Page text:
David Williams hosts a Presidents’ Day Edition of the Health Wonk Review. Lots of great stuff in there, folks. Go check it out here.
After a long and highly contentious presidential election lasting more than a year, we now know that Donald Trump will be our next president. In the days since the election, Trump has nominated individuals for key posts in his cabinet. With the selection of Rep. Tom Price (R-GA)—an outspoken ACA critic—to head DHHS, and Seema Verma—a consultant who helped design waiver-based Medicaid expansions in conservative states—to head CMS, Trump’s intention to significantly overhaul Obamacare seems apparent. Indeed, recent commentaries from Jonathan Oberlander and Gail Wilensky make clear that Trump’s victory is not good news for Obamacare supporters and those benefiting from the law.
Repealing and replacing Obamacare entirely is unlikely, because Republicans lack the 60 Senate seats needed for cloture. Thus, the most likely path forward is through budget reconciliation, which requires only a simple majority. Unfortunately, that means the Medicaid program is a vulnerable target, which raises the question: What will the Trump Administration mean for Medicaid? There is not a simple answer to that question. Trump himself has offered conflicting views. While he campaigned on the idea of repealing Obamacare and block granting Medicaid, he also went on Dr. Oz and expressed support for ensuring that low-income individuals continue to have Medicaid coverage.
As I see it, there are four possibilities for the future of Medicaid. First, Congress and the Trump administration may repeal the Medicaid expansion. While both President-elect Trump and Speaker of the House Paul Ryan (R-WI) have advocated for repeal, doing so may prove politically unpopular. Matt Bevin mounted a successful campaign to become Governor of Kentucky, promising to end the state’s Medicaid expansion. However, once he entered office, the stark reality of taking coverage away from some 425,000 Kentuckians led Gov. Bevin to amend his position and pursue changes to the program instead.
Thus, a second possibility is that the Medicaid expansion continues, but that beneficiaries face new, more stringent eligibility requirements. For example, Speaker Ryan’s “A Better Way” proposal outlines the possibility of introducing work or education requirements, and enforceable premiums into Medicaid. His plan also precludes states from expanding Medicaid after January 1, 2016, permanently establishing the disparity in coverage between expansion and non-expansion states. Moreover, beginning in 2019, Speaker Ryan’s plan would slowly phase down the enhanced federal matching rate for the expansion population to normal levels. This reduction in federal funding may prompt states to reverse their decision to cover the expansion population.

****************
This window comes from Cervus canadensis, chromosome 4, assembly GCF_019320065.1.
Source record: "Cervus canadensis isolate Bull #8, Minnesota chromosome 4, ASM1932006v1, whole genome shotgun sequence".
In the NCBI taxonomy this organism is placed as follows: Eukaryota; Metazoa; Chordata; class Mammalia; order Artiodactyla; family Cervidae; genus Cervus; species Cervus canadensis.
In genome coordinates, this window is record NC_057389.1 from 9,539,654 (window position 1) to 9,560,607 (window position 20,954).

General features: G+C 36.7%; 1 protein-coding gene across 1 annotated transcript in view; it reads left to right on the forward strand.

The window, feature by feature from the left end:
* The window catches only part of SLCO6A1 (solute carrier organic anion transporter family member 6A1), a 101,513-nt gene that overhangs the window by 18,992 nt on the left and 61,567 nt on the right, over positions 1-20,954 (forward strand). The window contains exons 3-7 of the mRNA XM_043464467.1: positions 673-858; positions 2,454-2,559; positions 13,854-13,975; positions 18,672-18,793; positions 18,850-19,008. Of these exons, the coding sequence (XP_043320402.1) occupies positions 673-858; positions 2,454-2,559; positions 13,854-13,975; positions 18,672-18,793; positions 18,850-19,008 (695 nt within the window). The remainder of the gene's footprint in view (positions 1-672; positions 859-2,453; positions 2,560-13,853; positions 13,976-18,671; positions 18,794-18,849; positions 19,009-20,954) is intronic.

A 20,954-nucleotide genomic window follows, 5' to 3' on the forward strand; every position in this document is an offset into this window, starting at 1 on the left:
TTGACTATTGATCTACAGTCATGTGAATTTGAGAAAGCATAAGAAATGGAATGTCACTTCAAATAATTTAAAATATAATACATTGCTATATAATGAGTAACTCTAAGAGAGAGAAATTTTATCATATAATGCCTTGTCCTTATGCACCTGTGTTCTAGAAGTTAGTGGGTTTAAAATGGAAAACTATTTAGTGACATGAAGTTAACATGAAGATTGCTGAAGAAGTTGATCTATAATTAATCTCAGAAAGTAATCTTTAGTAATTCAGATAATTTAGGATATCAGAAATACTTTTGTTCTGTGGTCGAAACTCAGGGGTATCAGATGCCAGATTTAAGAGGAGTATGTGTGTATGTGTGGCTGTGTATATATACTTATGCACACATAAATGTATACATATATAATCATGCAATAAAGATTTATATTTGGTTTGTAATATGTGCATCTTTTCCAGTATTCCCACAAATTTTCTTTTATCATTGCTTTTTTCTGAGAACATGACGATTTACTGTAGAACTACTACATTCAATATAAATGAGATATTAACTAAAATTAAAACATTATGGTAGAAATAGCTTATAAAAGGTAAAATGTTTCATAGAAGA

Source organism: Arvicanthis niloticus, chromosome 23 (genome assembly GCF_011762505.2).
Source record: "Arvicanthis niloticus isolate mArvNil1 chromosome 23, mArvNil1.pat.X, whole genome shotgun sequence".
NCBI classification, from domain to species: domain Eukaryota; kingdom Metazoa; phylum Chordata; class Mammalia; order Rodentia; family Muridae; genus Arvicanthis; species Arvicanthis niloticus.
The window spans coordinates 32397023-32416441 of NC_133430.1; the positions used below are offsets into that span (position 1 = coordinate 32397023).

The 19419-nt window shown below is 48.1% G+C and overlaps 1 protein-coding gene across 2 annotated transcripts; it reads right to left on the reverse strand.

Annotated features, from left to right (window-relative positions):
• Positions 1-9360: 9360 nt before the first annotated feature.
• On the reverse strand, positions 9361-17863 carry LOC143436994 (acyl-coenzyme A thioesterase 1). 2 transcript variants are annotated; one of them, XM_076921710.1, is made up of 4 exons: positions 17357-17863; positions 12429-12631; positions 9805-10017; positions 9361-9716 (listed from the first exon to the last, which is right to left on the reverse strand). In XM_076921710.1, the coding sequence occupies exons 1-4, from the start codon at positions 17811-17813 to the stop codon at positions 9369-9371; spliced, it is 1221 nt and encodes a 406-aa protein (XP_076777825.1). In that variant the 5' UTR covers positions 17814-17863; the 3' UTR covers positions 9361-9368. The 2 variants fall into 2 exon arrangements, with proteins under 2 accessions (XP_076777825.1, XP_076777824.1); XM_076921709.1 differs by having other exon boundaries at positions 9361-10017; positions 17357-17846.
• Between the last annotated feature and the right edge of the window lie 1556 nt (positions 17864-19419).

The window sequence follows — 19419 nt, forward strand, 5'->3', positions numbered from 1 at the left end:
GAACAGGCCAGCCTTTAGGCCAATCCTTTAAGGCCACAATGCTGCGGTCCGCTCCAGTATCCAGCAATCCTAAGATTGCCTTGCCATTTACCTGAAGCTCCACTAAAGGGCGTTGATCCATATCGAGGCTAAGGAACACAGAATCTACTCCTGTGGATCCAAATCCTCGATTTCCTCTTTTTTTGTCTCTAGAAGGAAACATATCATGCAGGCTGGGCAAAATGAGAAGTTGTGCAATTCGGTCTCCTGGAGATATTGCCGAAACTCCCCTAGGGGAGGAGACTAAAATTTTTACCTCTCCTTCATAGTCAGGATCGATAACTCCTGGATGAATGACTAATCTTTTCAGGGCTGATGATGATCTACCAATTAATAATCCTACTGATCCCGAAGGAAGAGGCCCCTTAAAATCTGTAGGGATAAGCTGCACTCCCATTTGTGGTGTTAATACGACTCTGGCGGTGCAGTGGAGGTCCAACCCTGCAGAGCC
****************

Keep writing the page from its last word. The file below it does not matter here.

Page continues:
A third possibility is that Congress and the Trump administration will limit federal Medicaid spending through a combination of per capita allotments and block grants. Under the per capita allotment approach, states would receive a fixed amount of federal funding for each Medicaid enrollee, based on the state’s federal matching rate. This means total federal funding would increase or decrease as enrollment increases or decreases, but the per capita amount would remain constant. Alternatively, states could opt to receive a Medicaid block grant—a lump sum based on enrollment and utilization projections.
In his “A Better Way” proposal, Speaker Ryan envisions this giving states “more flexibility to adapt their Medicaid programs, to better design benefit packages in a way that better meets the needs of their state populations, [and] promotes personal responsibility and healthy behaviors…” Yet, as Colleen Grogan writes, states already enjoy tremendous flexibility in the design of their Medicaid programs. While proponents of Medicaid block grants suggest that they will free states to make their Medicaid programs more efficient, Jeanne Lambrew found that previous block grant proposals failed to predict actual patterns of Medicaid costs. In some cases, that meant that the federal government would have overspent in its attempt to control costs, while in other cases, it meant that state Medicaid programs would have been severely underfunded. Moreover, evidence from both Rhode Island and Puerto Rico fails to support any link between federal funding caps and Medicaid program efficiency.
Finally, there is the possibility that nothing changes. While such a scenario is unlikely, there are two ways it could happen. First, Republican governors in Medicaid expansion states—including Jan Brewer in Arizona and Rick Snyder in Michigan—may oppose efforts to repeal the expansion or implement a block grant because they have seen the expansion work well in their states, and want to avoid the political fallout of rescinding coverage. Second, the courts might preserve the program. Sara Rosenbaum suggests that capping federal Medicaid spending may be viewed as unduly coercive in the wake of the Supreme Court’s ruling in NFIB v. Sebelius, because states agreed to participate in Medicaid with the expectation of an ongoing federal match, not a fixed sum of federal dollars. Thus, the Supreme Court might rule that forcing states to accept Medicaid block grants is unconstitutional, and—just like the Medicaid expansion—might make the block grant optional for states.
While the future of the Medicaid program under the Trump Administration is unclear, the potential implications of serious disruptions to Medicaid for tens of millions of vulnerable Americans are frightening. In a blog post from March 17, 2015, Edwin Park of the Center on Budget and Policy Priorities wrote, “House Budget Committee Chairman Tom Price’s budget plan proposes to radically restructure Medicaid by converting it to a block grant and cutting federal funding for it steeply, by $913 billion over the next decade.” The cuts would put Medicaid spending in 2025 almost 34% below where it would be expected under current law. That certainly saves money, but at what cost?